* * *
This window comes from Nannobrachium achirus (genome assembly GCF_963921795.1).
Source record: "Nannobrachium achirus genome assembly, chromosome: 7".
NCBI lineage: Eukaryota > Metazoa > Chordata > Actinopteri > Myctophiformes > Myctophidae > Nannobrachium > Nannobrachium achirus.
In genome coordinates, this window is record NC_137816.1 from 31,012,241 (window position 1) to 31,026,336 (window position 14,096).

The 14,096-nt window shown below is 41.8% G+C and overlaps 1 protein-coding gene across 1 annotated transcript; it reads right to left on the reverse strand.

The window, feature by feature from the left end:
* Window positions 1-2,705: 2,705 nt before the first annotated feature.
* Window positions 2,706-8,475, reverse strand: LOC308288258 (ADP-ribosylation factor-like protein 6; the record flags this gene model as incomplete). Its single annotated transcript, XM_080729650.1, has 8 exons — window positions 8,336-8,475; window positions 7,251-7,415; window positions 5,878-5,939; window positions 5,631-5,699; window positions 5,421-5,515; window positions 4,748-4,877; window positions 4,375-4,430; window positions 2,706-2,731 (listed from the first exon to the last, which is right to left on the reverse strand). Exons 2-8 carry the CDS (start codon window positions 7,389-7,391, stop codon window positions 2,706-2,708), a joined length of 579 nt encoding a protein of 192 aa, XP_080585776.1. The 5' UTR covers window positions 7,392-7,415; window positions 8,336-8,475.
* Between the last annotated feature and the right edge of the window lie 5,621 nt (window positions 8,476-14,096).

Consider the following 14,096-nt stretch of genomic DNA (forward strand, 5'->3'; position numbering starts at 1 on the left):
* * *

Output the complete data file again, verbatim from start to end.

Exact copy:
This window comes from Nannobrachium achirus (genome assembly GCF_963921795.1).
Source record: "Nannobrachium achirus genome assembly, chromosome: 7".
NCBI lineage: Eukaryota > Metazoa > Chordata > Actinopteri > Myctophiformes > Myctophidae > Nannobrachium > Nannobrachium achirus.
In genome coordinates, this window is record NC_137816.1 from 31,012,241 (window position 1) to 31,026,336 (window position 14,096).

The 14,096-nt window shown below is 41.8% G+C and overlaps 1 protein-coding gene across 1 annotated transcript; it reads right to left on the reverse strand.

The window, feature by feature from the left end:
* Window positions 1-2,705: 2,705 nt before the first annotated feature.
* Window positions 2,706-8,475, reverse strand: LOC308288258 (ADP-ribosylation factor-like protein 6; the record flags this gene model as incomplete). Its single annotated transcript, XM_080729650.1, has 8 exons — window positions 8,336-8,475; window positions 7,251-7,415; window positions 5,878-5,939; window positions 5,631-5,699; window positions 5,421-5,515; window positions 4,748-4,877; window positions 4,375-4,430; window positions 2,706-2,731 (listed from the first exon to the last, which is right to left on the reverse strand). Exons 2-8 carry the CDS (start codon window positions 7,389-7,391, stop codon window positions 2,706-2,708), a joined length of 579 nt encoding a protein of 192 aa, XP_080585776.1. The 5' UTR covers window positions 7,392-7,415; window positions 8,336-8,475.
* Between the last annotated feature and the right edge of the window lie 5,621 nt (window positions 8,476-14,096).

Consider the following 14,096-nt stretch of genomic DNA (forward strand, 5'->3'; position numbering starts at 1 on the left):